Documenting a Marriage
As part of proving that your marriage is real, you need to provide documentation of your intertwined lives. Documents showing things such as joint ownership of property, joint bank or investment accounts, joint leases agreements, birth certificates of any children, and other similar documents help prove your case. However, if you have recently married, you may not paper documentation of your relationship. In that case, you should provide third party testimony about the authenticity of your relationship. I usually suggest that my clients submit anywhere between 5 to 15 letters of support from family and friends.
Affidavits from Friends and Family
You can submit affidavits from family members, friends, religious leaders, community members, landlords, neighbors, and others as part of your application. A letter should be from someone who is familiar with you as a couple and can attest to the authenticity of your marriage. The affidavit submitted to USCIS should generally cover what the writer has observed of your relationship, but the letter should also cover these specific items:
- Full name, address, date of birth, and the birthplace of the writer;
- Relationship to you and your spouse;
- An account of your relationship, including: (1) how the writer met you and your spouse; (2) how long the writer has known you; (3) how often the writer sees or socializes with you and your spouse; and (4) the nature of the writer’s relationship with you and your spouse;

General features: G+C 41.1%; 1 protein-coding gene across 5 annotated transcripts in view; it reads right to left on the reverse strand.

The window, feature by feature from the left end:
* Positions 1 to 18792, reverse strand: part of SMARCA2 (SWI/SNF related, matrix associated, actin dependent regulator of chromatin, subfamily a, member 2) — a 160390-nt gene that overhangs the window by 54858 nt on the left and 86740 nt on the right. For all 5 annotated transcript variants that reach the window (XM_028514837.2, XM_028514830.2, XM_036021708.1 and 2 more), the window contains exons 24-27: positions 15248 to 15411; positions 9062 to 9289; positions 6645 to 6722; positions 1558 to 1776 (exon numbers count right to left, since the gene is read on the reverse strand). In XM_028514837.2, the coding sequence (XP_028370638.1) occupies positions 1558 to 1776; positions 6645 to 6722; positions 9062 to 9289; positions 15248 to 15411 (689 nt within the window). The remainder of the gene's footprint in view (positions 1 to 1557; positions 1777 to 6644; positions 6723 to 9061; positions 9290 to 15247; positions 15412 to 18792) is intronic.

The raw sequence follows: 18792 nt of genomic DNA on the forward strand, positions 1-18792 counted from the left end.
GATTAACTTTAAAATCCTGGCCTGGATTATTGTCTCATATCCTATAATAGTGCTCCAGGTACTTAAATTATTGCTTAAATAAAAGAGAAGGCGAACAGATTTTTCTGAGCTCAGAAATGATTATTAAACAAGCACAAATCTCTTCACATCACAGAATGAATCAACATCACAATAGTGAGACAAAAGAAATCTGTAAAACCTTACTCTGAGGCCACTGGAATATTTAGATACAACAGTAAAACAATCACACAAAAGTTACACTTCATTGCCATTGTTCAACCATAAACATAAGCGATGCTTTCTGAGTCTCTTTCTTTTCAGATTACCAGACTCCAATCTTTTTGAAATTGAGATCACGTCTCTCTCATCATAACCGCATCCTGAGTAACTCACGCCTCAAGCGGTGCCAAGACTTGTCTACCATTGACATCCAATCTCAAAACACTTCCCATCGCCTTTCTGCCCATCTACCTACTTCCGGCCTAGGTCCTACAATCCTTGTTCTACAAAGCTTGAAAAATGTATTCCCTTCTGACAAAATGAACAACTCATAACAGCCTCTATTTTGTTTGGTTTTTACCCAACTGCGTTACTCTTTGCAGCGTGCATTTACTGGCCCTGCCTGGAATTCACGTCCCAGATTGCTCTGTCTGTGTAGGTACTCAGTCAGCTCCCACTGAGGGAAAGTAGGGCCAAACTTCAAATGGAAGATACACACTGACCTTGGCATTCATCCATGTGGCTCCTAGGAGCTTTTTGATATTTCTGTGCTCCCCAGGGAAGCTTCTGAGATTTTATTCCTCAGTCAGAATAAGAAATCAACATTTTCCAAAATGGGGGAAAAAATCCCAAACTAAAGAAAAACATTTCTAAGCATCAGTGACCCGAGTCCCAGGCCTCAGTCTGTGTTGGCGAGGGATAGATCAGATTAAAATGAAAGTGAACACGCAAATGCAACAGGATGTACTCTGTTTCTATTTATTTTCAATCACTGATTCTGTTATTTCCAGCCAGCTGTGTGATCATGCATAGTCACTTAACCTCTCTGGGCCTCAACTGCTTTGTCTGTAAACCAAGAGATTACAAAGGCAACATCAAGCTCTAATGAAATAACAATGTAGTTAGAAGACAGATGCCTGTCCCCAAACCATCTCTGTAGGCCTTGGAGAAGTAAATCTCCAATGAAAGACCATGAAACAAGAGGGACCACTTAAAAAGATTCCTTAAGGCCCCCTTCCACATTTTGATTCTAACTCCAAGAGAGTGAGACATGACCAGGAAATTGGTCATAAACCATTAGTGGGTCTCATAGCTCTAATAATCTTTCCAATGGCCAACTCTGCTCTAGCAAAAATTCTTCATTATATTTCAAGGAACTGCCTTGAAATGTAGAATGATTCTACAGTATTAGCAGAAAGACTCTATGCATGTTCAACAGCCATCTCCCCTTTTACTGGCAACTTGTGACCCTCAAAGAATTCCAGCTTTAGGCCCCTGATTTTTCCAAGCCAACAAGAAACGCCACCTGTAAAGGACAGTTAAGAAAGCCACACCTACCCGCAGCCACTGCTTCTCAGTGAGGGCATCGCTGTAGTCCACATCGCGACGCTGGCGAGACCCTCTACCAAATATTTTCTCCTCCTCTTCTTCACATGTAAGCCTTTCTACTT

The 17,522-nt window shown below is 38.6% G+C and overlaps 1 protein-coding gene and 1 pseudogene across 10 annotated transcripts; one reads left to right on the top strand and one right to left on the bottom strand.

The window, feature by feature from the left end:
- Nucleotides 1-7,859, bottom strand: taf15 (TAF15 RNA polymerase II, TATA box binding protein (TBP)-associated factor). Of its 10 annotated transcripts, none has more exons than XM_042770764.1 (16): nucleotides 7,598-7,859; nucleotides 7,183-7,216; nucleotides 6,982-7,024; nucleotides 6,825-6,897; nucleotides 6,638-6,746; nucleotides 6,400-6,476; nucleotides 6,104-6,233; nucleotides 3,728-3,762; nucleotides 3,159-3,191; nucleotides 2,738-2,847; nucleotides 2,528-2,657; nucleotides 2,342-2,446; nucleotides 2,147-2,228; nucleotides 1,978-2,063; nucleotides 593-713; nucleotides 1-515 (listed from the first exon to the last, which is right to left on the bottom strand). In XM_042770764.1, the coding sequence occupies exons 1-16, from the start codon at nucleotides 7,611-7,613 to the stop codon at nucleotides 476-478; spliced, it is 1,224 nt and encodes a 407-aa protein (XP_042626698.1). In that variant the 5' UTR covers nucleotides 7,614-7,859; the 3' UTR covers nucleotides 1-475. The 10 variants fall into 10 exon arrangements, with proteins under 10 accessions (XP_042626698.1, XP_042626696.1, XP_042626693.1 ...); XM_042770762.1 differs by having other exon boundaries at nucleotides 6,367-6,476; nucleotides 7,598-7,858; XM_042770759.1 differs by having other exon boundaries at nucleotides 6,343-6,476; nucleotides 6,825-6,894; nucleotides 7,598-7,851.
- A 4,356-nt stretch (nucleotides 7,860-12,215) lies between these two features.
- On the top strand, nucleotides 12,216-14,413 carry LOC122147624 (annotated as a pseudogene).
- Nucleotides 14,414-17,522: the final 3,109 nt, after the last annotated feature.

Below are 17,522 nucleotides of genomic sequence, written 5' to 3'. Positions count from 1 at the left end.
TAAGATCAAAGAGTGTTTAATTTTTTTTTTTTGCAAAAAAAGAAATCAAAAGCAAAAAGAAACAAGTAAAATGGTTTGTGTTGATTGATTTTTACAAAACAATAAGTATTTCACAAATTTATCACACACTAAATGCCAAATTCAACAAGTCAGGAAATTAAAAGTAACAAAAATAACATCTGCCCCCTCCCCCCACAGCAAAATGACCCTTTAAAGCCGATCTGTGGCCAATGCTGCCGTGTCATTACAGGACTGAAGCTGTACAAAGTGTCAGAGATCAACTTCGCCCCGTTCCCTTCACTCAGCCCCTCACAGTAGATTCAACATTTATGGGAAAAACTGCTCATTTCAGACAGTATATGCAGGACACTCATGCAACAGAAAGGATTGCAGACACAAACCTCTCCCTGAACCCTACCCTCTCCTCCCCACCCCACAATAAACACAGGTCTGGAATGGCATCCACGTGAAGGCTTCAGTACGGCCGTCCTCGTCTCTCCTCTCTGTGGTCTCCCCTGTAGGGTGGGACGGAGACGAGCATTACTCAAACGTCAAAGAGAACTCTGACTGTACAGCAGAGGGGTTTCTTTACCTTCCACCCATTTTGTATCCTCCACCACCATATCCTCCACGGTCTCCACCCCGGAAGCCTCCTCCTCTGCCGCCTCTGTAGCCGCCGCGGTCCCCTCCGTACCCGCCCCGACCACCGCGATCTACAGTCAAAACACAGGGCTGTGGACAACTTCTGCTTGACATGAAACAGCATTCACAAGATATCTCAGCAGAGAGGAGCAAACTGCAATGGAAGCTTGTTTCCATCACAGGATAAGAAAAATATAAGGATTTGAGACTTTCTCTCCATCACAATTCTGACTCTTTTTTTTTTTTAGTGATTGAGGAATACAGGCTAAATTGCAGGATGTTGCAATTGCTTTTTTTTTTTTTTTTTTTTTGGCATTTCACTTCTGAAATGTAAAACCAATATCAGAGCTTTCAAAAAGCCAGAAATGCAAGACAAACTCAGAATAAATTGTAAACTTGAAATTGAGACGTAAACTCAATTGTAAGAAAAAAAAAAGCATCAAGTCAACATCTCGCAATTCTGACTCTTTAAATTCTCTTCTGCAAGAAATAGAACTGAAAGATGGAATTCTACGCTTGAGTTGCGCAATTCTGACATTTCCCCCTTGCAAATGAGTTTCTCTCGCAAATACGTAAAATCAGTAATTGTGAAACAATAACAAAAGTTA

- Date and signature; and
- Photocopy of the writer’s state license/ID or passport.
Even with great documentation of your marriage, some issues that may make it more difficult or even impossible for certain immigrants to get spouse visas. For example, criminal issues, misuse of visas, fraud or misrepresentation, unauthorized time in the U.S., and deportation/removal from the U.S. may change the spouse’s eligibility for the green card.
I recommend that everyone consult with me or another experienced immigration attorney before beginning the green card application process. Even if you decide to proceed without an attorney, I can explain what is involved in the immigration process and whether legal issues may complicate your family member’s application. I work with clients around the world to help make the immigration process less confusing and as efficient as possible.